the input port of the upper (or lower) intensity modulator (IM) and is intensity-modulated by the  signal (1+ d(t))/2 (or (1-d(t))/2). Here d(t) is the radio signal normalized from the radio signal d’(t) such that max |d(t)| = 1. To make the receiver bandwidth B as small as possible, the frequency of the received radio signal from the antenna can be first converted to lower frequency before the signal manipulation process.

The decoder used to decode all the SP codewords from the RBSs with p = 3 is shown in Figure 3, which is similar to the AWG-based encoder in [11]. Two kinds of AWGs are used in this encoder: One is coarse AWG with free spectral range FSRc = p2 Δλ and channels bandwidth pΔλ, and the other is fine AWG with FSRf = pΔλ  and channels bandwidth Δλ [9]. Note that the center wavelengths of the first output port at the coarse AWG are λc - FSRf ± r FSRc (r =0,1,…), thus there is only one coarse AWG channel at each coarse AWG output port within the encoded spectrum. However, for the fine AWG, the center wavelengths of the AWG channels that route from the first input port to the first output port are λ0 = λc- (p-1) Δλ/2 ± sFSRf (s = 0,1,…), thus there are p wavelength channels within the encoded spectrum that communicates between any input-output port pair.

The general principle to construct the decoder for one SP code family’s with code length L=p2 is described as follow: the single light source is connected to one 1× (p + 1) splitter. The output port # e (e = 0 ~ p - 1) of the splitter is connected to one coarse AWG cascaded with one fine AWG and the output port #i of the coarse AWG is connected to the input port # (i) of the fine AWG. Take the encoder (p = 3) in Figure 1(a) as example, light emitted from the filtered light source contains wavelength componentsλ0~λ8 (Δλ=λii+1 ) and is split into four. At these four encoder branches, wavelength chips λ0+bp, λ1+bp and λ2+bp are demultiplexed and appear at the output port # b of the coarse AWGs. Due to the connections between the coarse and fine AWG ports described above, λf⊕0, λp+ (f⊕1) and λ2p+(f⊕1) (f = 0, 1, ….,p-1) corresponding to X0, f appears at the fine AWG output port # f at encoder branch #0 and λf⊕1, λp+(f⊕0) and λ2p+(f⊕1) corresponding to X1, f appears at the fine AWG output port # f at encoder branch #1(⊕ denotes the modulo-p addition). Let’s take the generation of X1,0 as example. Wavelengths λ0, λ3 and λ6 from the light source are demultiplexed by the coarse AWG at encoder branch #1 and they appear at the output port #0, #1 and #2, respectively. The output ports # 0, #1 and #2 of this coarse AWG are connected to the input ports #0, #1 and #2 of one fine AWG according to (= [0 1 2]), respectively, and thus λ0, λ3 and λ6 appear at the input ports #0, #1 and #2 of this fine AWG, respectively. Since wavelength λg from the input port # i appears at output port # (g⊕(-i)) for each fine AWG [9], λ0, λ3 and λ6 all appears at output port #0 of this fine AWG which corresponds to X1, 0 = [100100100].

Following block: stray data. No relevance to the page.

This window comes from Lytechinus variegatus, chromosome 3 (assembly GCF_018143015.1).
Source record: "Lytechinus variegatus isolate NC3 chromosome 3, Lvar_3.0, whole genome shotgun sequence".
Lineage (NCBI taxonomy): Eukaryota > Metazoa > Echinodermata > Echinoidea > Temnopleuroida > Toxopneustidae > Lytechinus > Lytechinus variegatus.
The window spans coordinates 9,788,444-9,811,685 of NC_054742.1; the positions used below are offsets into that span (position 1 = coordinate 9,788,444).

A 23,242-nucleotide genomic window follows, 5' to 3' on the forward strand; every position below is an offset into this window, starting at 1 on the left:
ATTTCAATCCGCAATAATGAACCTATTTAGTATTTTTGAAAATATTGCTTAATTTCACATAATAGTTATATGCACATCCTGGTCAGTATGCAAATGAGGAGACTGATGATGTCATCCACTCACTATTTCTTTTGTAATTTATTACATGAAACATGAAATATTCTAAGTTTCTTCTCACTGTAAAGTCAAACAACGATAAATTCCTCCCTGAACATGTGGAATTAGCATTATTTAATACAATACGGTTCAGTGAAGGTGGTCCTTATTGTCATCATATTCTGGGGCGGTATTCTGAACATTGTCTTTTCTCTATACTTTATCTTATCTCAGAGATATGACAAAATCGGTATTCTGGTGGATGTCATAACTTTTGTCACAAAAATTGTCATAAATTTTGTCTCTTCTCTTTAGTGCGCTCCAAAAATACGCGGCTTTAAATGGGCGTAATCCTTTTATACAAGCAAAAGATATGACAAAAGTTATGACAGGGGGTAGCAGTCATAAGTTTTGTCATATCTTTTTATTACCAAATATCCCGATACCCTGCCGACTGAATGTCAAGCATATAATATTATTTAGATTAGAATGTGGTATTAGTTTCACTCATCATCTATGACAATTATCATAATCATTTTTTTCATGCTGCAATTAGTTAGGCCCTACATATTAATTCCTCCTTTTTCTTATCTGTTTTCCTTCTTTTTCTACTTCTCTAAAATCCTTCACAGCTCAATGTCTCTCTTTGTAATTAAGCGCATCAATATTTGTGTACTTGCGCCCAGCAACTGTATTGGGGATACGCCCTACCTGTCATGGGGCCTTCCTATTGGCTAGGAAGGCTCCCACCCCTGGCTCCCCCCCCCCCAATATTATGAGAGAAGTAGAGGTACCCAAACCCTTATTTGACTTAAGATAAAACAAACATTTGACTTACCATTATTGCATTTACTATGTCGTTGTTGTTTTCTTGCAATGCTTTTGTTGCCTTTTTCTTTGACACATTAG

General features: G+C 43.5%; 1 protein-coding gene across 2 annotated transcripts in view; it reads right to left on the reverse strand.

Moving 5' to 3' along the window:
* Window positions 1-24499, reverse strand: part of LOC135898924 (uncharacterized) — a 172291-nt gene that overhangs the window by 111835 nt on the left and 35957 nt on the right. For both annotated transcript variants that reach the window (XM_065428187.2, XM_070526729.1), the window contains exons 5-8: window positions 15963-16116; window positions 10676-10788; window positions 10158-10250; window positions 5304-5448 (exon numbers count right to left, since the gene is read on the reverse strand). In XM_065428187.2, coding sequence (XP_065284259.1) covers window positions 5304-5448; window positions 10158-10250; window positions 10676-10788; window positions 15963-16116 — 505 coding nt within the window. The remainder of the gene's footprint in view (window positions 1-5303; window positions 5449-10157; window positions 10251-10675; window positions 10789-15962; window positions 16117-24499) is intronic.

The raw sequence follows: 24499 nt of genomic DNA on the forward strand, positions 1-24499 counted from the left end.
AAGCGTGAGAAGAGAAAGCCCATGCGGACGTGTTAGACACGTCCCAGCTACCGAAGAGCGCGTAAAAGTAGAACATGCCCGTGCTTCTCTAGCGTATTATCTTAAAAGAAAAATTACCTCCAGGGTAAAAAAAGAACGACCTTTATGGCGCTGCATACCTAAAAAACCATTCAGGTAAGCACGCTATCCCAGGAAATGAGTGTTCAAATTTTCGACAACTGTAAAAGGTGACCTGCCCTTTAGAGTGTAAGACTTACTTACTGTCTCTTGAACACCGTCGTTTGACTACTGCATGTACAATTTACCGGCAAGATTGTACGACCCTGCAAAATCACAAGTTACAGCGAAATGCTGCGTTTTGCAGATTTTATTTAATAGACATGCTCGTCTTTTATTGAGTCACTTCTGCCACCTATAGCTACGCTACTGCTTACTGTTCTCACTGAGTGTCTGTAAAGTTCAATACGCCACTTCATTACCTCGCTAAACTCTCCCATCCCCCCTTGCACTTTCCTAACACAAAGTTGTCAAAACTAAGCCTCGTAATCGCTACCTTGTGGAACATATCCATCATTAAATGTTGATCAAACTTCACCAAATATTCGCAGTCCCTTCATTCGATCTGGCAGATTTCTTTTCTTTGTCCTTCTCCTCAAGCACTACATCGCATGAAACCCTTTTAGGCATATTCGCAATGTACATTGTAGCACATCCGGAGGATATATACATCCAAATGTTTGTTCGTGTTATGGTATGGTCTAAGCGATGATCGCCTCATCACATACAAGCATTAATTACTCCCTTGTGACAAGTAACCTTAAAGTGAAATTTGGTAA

In this way, the first p2 codewords can be obtained at the fine AWG output ports of the encoder. Since the wavelengths appeared at the coarse AWG output port # f of the last encoder branch correspond to X3, f, the remaining p additional codewords in group #3 are obtained. Balanced detection for each RBS’s signal can be accomplished with one balanced detector shown in Figure 3. The upper and lower photo-diodes of the balanced detector for one RBS are connected to the fine AWG output ports in the decoder according to the first and second codewords assigned to that RBS, respectively. Thus each balanced photo-detector can generate electrical current proportional to the value of and the MAI elimination scheme in Equation (2) is realized, where S is the summation signals from all RBSs.

4.  Performance Analysis